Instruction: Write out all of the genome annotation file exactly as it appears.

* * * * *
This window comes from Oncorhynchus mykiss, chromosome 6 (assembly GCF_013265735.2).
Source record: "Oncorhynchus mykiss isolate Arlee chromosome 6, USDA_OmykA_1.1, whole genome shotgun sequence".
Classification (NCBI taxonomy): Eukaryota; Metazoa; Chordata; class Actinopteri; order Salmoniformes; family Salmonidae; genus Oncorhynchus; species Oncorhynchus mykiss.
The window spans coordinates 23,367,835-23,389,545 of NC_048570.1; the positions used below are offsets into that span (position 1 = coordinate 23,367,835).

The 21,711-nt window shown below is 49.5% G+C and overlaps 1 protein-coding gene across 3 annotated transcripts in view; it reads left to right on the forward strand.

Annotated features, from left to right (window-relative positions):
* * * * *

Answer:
This window comes from Oncorhynchus mykiss, chromosome 6 (assembly GCF_013265735.2).
Source record: "Oncorhynchus mykiss isolate Arlee chromosome 6, USDA_OmykA_1.1, whole genome shotgun sequence".
Classification (NCBI taxonomy): Eukaryota; Metazoa; Chordata; class Actinopteri; order Salmoniformes; family Salmonidae; genus Oncorhynchus; species Oncorhynchus mykiss.
The window spans coordinates 23,367,835-23,389,545 of NC_048570.1; the positions used below are offsets into that span (position 1 = coordinate 23,367,835).

The 21,711-nt window shown below is 49.5% G+C and overlaps 1 protein-coding gene across 3 annotated transcripts in view; it reads left to right on the forward strand.

Annotated features, from left to right (window-relative positions):